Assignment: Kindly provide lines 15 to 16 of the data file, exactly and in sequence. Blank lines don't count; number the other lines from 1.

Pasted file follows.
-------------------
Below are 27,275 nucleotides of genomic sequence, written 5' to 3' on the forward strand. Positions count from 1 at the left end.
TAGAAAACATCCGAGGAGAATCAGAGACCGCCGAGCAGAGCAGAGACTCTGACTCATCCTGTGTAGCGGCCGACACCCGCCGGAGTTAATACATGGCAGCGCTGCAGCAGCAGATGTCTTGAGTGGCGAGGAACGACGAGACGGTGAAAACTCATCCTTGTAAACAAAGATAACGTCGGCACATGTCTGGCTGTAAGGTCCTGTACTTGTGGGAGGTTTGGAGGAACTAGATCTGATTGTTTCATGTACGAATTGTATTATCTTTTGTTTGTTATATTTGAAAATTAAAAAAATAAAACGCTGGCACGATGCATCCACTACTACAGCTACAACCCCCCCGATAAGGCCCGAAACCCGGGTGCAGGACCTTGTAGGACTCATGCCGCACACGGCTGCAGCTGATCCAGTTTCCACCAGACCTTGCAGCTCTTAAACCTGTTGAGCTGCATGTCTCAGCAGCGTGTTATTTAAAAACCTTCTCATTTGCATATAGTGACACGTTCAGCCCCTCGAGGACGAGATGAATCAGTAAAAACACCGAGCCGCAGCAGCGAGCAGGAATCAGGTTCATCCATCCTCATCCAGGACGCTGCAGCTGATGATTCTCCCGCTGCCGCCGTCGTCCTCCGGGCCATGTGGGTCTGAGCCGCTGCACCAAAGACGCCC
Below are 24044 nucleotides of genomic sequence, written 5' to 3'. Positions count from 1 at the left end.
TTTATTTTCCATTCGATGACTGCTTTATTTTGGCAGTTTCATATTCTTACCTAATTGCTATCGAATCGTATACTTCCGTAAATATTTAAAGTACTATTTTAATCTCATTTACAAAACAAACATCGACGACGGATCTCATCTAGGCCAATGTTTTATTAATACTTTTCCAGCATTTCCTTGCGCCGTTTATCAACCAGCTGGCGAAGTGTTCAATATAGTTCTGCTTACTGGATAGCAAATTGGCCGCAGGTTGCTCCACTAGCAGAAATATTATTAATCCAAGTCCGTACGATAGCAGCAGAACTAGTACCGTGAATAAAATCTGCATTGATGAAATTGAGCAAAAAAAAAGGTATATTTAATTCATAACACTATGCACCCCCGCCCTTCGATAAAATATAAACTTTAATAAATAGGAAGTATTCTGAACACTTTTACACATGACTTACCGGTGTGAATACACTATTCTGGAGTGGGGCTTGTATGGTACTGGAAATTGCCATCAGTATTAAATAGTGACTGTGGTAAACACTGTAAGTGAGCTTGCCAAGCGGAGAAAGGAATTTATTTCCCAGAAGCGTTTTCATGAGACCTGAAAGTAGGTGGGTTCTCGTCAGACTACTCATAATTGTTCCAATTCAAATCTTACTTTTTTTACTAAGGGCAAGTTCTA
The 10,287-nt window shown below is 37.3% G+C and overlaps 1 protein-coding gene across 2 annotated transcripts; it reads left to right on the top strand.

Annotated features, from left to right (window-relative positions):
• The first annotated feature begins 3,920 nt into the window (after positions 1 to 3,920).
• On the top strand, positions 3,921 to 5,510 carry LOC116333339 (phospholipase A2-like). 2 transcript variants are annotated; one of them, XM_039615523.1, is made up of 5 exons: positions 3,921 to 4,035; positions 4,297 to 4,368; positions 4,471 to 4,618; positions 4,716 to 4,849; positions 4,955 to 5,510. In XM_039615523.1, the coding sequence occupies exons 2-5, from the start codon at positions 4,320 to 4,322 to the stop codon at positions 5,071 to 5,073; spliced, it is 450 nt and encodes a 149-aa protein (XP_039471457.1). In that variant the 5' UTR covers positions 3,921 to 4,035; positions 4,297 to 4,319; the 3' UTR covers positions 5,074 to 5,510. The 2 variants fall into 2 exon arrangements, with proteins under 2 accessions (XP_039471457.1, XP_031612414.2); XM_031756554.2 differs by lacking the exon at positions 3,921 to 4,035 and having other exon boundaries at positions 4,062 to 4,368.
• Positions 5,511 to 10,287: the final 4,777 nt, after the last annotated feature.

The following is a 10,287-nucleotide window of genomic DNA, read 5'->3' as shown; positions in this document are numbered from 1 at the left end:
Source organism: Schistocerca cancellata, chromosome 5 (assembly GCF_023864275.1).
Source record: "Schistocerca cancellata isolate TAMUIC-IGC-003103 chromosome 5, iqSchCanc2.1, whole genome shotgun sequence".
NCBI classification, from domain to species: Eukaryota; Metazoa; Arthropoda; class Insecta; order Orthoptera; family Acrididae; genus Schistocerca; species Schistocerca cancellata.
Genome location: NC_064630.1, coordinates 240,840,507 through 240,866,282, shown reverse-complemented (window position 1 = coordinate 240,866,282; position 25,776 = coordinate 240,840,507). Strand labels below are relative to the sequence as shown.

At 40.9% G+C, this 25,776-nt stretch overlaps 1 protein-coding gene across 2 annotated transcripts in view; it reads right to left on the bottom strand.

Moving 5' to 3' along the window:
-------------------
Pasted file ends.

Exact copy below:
At 40.9% G+C, this 25,776-nt stretch overlaps 1 protein-coding gene across 2 annotated transcripts in view; it reads right to left on the bottom strand.

Moving 5' to 3' along the window: